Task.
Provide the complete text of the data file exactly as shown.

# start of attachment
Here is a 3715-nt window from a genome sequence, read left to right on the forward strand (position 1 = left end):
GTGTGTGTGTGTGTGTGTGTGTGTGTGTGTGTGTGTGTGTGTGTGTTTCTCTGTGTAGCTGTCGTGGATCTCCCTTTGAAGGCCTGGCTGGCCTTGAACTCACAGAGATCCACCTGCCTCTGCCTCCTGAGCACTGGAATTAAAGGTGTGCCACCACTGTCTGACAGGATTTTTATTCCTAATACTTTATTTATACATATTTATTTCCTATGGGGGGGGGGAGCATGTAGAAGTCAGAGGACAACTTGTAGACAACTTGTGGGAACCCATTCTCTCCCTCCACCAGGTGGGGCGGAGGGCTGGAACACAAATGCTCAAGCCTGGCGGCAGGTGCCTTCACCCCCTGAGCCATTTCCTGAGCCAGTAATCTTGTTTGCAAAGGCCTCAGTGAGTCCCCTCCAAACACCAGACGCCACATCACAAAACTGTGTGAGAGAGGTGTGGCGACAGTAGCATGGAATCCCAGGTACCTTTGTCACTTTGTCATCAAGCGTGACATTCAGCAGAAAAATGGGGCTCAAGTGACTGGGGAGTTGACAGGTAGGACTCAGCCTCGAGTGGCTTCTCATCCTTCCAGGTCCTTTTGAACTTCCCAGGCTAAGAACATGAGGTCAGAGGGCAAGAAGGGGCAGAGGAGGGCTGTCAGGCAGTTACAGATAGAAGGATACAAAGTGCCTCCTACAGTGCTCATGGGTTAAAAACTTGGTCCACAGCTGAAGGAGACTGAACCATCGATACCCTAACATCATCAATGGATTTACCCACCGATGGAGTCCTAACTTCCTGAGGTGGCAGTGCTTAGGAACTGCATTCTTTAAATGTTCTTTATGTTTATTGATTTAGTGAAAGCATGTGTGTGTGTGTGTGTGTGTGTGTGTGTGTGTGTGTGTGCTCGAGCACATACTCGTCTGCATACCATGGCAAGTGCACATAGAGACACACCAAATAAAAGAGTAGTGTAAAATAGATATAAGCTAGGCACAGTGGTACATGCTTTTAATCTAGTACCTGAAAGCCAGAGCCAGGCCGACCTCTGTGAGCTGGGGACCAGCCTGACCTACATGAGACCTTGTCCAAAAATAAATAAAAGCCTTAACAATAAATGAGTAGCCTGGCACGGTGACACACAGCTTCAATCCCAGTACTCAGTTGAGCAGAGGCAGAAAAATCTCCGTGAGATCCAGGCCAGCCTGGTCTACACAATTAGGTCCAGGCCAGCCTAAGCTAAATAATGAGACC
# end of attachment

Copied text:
Here is a 3715-nt window from a genome sequence, read left to right on the forward strand (position 1 = left end):
GTGTGTGTGTGTGTGTGTGTGTGTGTGTGTGTGTGTGTGTGTGTGTTTCTCTGTGTAGCTGTCGTGGATCTCCCTTTGAAGGCCTGGCTGGCCTTGAACTCACAGAGATCCACCTGCCTCTGCCTCCTGAGCACTGGAATTAAAGGTGTGCCACCACTGTCTGACAGGATTTTTATTCCTAATACTTTATTTATACATATTTATTTCCTATGGGGGGGGGGAGCATGTAGAAGTCAGAGGACAACTTGTAGACAACTTGTGGGAACCCATTCTCTCCCTCCACCAGGTGGGGCGGAGGGCTGGAACACAAATGCTCAAGCCTGGCGGCAGGTGCCTTCACCCCCTGAGCCATTTCCTGAGCCAGTAATCTTGTTTGCAAAGGCCTCAGTGAGTCCCCTCCAAACACCAGACGCCACATCACAAAACTGTGTGAGAGAGGTGTGGCGACAGTAGCATGGAATCCCAGGTACCTTTGTCACTTTGTCATCAAGCGTGACATTCAGCAGAAAAATGGGGCTCAAGTGACTGGGGAGTTGACAGGTAGGACTCAGCCTCGAGTGGCTTCTCATCCTTCCAGGTCCTTTTGAACTTCCCAGGCTAAGAACATGAGGTCAGAGGGCAAGAAGGGGCAGAGGAGGGCTGTCAGGCAGTTACAGATAGAAGGATACAAAGTGCCTCCTACAGTGCTCATGGGTTAAAAACTTGGTCCACAGCTGAAGGAGACTGAACCATCGATACCCTAACATCATCAATGGATTTACCCACCGATGGAGTCCTAACTTCCTGAGGTGGCAGTGCTTAGGAACTGCATTCTTTAAATGTTCTTTATGTTTATTGATTTAGTGAAAGCATGTGTGTGTGTGTGTGTGTGTGTGTGTGTGTGTGTGTGTGCTCGAGCACATACTCGTCTGCATACCATGGCAAGTGCACATAGAGACACACCAAATAAAAGAGTAGTGTAAAATAGATATAAGCTAGGCACAGTGGTACATGCTTTTAATCTAGTACCTGAAAGCCAGAGCCAGGCCGACCTCTGTGAGCTGGGGACCAGCCTGACCTACATGAGACCTTGTCCAAAAATAAATAAAAGCCTTAACAATAAATGAGTAGCCTGGCACGGTGACACACAGCTTCAATCCCAGTACTCAGTTGAGCAGAGGCAGAAAAATCTCCGTGAGATCCAGGCCAGCCTGGTCTACACAATTAGGTCCAGGCCAGCCTAAGCTAAATAATGAGACC